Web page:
In the case McLaughlin dealt with, the employees involved were called at home and told to come into work early. Here, though, that did not happen. Specifically, there was no phone call to the employees' homes telling them to report to work early. On the day in question, both employees had reported to work as if it was a normal workday which started at 8:00 a.m. From their perspective, it was a normal workday because, as just noted, they were not called at home and told to come in to work early. After Lemke arrived at work and punched in, Pippenger asked him if he would go and clean up the sludge spill. The key word in the previous sentence is "asked". Pippenger "asked" Lemke, rather than directed, because the regular work day had not yet started for Lemke (i.e. it was not yet 8:00 a.m.). Since it was not yet 8:00 a.m., Lemke did not have to do any work. Had it been after 8:00 a.m., and the regular work day had commenced, Pippenger could have simply directed Lemke to go clean up the sludge spill. Here, though, Lemke had a choice. He could have said no to Pippenger in which case his regular work day would have started at 8:00 a.m. However, by saying yes to Pippenger, Lemke knew that he was voluntarily starting his workday 15 minutes early. While there can be factual situations where an employee who starts work 15 minutes early is considered to have been recalled, this is not that factual situation. Once again, the reason it is not is this: Lemke was not called at home and told to come in to work early. My reading of the McLaughlin Award is that if Pippenger had called Lemke at home and directed him to come in to work early, then the outcome herein would have been different and that would have been a recall even if Lemke had started working at 7:45 a.m. ­ just 15 minutes before the start of the regular work day. However, in this case, Lemke's early start on November 14, 2001 was not a recall because he was not called at home and directed to come in to work. Consequently, the recall provision (Section 5) does not apply to this factual situation. The same conclusion applies to Loehnis. He was not called at home and told to come in to work either. Thus, he too was not recalled within the meaning of Section 5.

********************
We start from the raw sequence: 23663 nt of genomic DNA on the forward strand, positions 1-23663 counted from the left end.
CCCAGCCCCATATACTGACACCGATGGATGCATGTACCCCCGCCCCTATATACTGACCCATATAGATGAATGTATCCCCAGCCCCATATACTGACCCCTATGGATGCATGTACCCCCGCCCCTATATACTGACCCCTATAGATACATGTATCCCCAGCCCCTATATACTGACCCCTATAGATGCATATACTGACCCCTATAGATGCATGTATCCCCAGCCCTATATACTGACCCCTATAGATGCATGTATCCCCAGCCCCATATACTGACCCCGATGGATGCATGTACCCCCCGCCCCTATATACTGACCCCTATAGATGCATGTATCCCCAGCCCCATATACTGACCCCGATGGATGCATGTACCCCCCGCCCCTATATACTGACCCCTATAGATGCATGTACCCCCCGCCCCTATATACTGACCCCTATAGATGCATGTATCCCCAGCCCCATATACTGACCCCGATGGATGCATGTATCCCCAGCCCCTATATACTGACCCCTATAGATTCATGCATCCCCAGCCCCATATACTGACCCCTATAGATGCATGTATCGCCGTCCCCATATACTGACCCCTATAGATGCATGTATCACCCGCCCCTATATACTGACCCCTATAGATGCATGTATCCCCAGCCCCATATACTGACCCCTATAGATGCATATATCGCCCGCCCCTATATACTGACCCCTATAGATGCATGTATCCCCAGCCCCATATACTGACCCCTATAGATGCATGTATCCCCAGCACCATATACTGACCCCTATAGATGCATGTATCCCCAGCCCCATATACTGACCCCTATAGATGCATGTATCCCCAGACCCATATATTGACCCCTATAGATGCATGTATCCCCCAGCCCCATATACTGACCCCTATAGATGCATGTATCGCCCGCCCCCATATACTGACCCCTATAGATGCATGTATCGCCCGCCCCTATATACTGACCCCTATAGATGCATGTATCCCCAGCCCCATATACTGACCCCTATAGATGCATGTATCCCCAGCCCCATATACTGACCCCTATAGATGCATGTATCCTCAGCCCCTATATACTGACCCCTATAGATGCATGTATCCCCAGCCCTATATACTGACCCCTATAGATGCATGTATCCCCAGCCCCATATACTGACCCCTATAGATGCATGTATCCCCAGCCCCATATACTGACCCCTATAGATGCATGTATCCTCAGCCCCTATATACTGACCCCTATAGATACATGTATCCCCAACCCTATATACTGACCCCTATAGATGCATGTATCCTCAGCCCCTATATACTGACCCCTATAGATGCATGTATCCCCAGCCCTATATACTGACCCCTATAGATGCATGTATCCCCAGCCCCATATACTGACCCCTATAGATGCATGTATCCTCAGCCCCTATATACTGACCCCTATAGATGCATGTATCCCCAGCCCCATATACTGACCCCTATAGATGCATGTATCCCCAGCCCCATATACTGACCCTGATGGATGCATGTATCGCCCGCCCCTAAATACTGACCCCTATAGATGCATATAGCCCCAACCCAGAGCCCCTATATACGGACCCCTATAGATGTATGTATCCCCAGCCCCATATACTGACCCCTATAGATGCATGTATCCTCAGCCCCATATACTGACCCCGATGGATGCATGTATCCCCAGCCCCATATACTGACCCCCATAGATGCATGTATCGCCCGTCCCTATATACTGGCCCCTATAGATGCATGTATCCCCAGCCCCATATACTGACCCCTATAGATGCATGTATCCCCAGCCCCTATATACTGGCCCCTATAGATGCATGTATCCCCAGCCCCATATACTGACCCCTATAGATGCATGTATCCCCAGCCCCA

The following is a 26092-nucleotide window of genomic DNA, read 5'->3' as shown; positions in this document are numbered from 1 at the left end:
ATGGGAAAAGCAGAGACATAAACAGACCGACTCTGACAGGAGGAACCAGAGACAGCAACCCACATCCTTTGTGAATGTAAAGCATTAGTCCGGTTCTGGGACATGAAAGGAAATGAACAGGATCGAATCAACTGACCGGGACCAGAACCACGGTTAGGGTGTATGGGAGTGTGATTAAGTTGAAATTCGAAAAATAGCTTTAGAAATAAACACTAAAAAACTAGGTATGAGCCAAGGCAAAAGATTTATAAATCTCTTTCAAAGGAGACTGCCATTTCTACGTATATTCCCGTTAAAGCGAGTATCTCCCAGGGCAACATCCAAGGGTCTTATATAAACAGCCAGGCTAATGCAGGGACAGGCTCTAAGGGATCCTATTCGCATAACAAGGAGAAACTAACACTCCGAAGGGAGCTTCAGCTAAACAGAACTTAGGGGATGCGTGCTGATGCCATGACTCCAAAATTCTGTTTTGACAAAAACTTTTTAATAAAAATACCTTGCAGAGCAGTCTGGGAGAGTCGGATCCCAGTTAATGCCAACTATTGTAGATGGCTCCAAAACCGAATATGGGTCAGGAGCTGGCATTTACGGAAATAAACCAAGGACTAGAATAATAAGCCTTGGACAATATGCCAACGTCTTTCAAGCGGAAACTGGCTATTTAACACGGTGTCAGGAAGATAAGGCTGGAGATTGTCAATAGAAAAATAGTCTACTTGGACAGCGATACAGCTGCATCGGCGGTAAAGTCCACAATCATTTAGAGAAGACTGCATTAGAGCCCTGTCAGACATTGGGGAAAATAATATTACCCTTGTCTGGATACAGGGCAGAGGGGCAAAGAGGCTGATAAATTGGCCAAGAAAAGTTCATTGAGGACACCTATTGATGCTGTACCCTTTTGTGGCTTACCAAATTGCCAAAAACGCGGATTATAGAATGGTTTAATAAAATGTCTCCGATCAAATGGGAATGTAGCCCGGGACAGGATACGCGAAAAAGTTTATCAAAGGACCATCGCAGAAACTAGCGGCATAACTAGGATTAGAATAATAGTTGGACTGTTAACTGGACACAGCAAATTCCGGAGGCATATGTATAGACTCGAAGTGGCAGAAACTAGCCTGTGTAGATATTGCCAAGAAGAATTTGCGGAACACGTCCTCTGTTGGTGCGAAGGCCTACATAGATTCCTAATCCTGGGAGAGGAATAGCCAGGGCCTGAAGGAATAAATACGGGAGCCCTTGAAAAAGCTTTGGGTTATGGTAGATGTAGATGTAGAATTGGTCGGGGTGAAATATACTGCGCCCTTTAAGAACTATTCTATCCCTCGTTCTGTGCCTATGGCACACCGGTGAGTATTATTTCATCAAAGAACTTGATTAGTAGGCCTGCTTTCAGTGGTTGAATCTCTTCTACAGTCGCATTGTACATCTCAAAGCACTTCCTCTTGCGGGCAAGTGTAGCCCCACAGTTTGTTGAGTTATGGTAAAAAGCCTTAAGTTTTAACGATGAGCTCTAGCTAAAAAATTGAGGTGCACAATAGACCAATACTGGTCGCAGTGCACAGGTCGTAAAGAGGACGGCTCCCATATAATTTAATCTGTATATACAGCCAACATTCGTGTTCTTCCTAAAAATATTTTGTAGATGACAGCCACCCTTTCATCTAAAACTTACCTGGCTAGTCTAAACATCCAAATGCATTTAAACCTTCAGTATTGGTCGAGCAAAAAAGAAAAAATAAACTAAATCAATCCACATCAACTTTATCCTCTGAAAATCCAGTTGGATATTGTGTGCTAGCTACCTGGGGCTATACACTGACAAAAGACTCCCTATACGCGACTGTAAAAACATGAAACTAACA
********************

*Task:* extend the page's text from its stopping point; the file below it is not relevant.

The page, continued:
Since Section 5 is inapplicable here, the next question is which overtime provision is applicable. I find that the overtime provision which is applicable here is Section 1. As